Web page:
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Summary UV Bulletin

UV bulletins are short reports on current UV levels at NSF network locations. They are posted bi-weekly between September and December when the "ozone hole" affects UV levels at our austral sites.

Summary of the 2006 ozone hole season, issued 1/8/07

The ozone hole of 2006 was one of the largest and deepest on record. Low stratospheric ozone concentrations generally promote increased UV intensities. However, other factors such as solar elevation, clouds, and the position of the ground station with respect to the ozone hole’s center also play an important role. These parameters are crucial for understanding UV intensities measured at NSF network sites during the austral fall of 2006.

The ozone hole was approximately centered at the South Pole during October and much of November 2006. This led to elevated UV intensities at the South Pole during the entire season. McMurdo Station is relatively close to the South Pole, and UV levels were also increased during much of September, October and November. A record UV Index of 7.5 was observed on 2 December 2006. Palmer Station, located 2800 km away from the South Pole, was affected several times by the ozone hole, but there were also extended periods when total ozone was above 300 DU. This led to a large variability in UV intensities. Ushuaia was affected by the ozone hole only in early October (when solar elevations were still small), and mid-November. UV levels at Ushuaia were close the long-term mean, with the exception of a distinct peak on 15 November 2006.

McMurdo Station, Antarctica:
Total ozone observations at McMurdo Station between 10 September and 4 December ranged from 124 to 315 DU, according to the Ozone Monitoring Instrument (OMI). Total ozone was frequently below 220 DU until mid-November. Notable exceptions were 3 October and 20 October, when McMurdo was located close to the edge of the ozone hole, and ozone values were above 240 DU.

UV intensities frequently exceeded the climatological mean, particularly between 7 October and 14 October, and between 1 November and 21 November. Observations during these periods were close to the upper limit of the range defined by measurements from the last 16 years. UV intensities below the long-term mean were observed for short periods only (i.e. 17 October – 21 October and 23 November – 25 November). As the Sun rose, the daily maximum UV Index increased from about 1 on 1 October to 6 on 1 December. The UV Index was above the long-term mean by about 40% on 13 October and by about 75% on 6 November. On 2 December, when the 2006 ozone hole started to disintegrate, total ozone dropped to 190 DU and record UV intensities were observed. The noontime UV Index of this day was 7.5, equaling the old record from late November 1998. After 4 December 2006, total ozone was above 300 DU, and UV intensities remained moderate.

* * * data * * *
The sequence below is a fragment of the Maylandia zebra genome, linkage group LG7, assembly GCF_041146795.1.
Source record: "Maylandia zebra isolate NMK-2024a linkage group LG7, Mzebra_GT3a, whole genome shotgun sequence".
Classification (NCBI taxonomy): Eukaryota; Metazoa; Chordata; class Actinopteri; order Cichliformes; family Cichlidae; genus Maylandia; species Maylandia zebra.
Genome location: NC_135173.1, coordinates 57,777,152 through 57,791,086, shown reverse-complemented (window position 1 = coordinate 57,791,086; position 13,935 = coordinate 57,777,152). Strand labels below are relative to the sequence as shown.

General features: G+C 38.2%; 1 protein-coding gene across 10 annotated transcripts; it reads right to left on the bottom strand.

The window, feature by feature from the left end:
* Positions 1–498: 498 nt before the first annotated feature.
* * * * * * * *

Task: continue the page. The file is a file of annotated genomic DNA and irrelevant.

Palmer Station, Antarctica:
Total ozone measurements at Palmer Station between October and December 2006 varied from 129 DU to 380 DU. Following the dynamics of the ozone hole, low and high ozone values alternated every 5-7 days. This led to a pronounced variability in UV intensity. For example, the maximum daily UV Index on 9 October (141 DU) was 7.3, which exceeded the long-term mean for this day by 75%. On 12 October (313 DU), the UV Index was only 1.9. Other notable spikes in UV occurred on 31 October (UV Index 6.3), 15 November (UV Index 9.8), 27 November (UV Index 8.1), and 8 December (UV Index 8.7). UV Indices as high as 14 have been observed historically during the first week of December when depleted air masses moved over Palmer Station. Measurements in 2006 remained below historic records.

South Pole, Antarctica:
Total ozone at the South Pole remained below 220 DU until 3 December, according to OMI. Total ozone ranged between 100 and 165 DU in October, and between 125 and 220 DU in November. UV intensities exceeded the long-term mean between late September and late November, with only few exceptions. The UV Index increased almost monotonically from 0.2 on 1 October to 3 on 19 November. Measurements during this period were at the upper limit of the range defined by data from the last 16 years. Between 19 November and 2 December, the UV Index varied between 2 and 3, but stayed below the all-time record of 3.8, which was observed on 30 November 1998.

Due to low solar elevations at the South Pole, UV levels are generally smaller than at the Antarctic coast. However, human exposure to UV radiation is significant even for UV Indices below 3, due to radiation reflected off snow.

Ushuaia, Argentina:
Total ozone measurements at Ushuaia between October and December varied from 199 to 415 DU. Ushuaia became affected by the ozone hole between 4 October (199 DU) and 9 October (250 DU), and between 13 November and 16 November. When the ozone hole started to break up in early December, ozone depleted airmasses moved over Ushuaia. On 9 December, 240 DU were observed by OMI.

UV intensities varied about the long-term mean of measurements from the last 18 years, with few exceptions. Most notable was a spike in UV on 15 November, coinciding with a sharp drop in total ozone. The maximum UV Index of this day was 10. A marked increase was also observed on 10 December (UV Index 9.7). Typical UV Indices for November and December are 5 and 6, respectively, but UV Indices as high as 11 have been observed historically.

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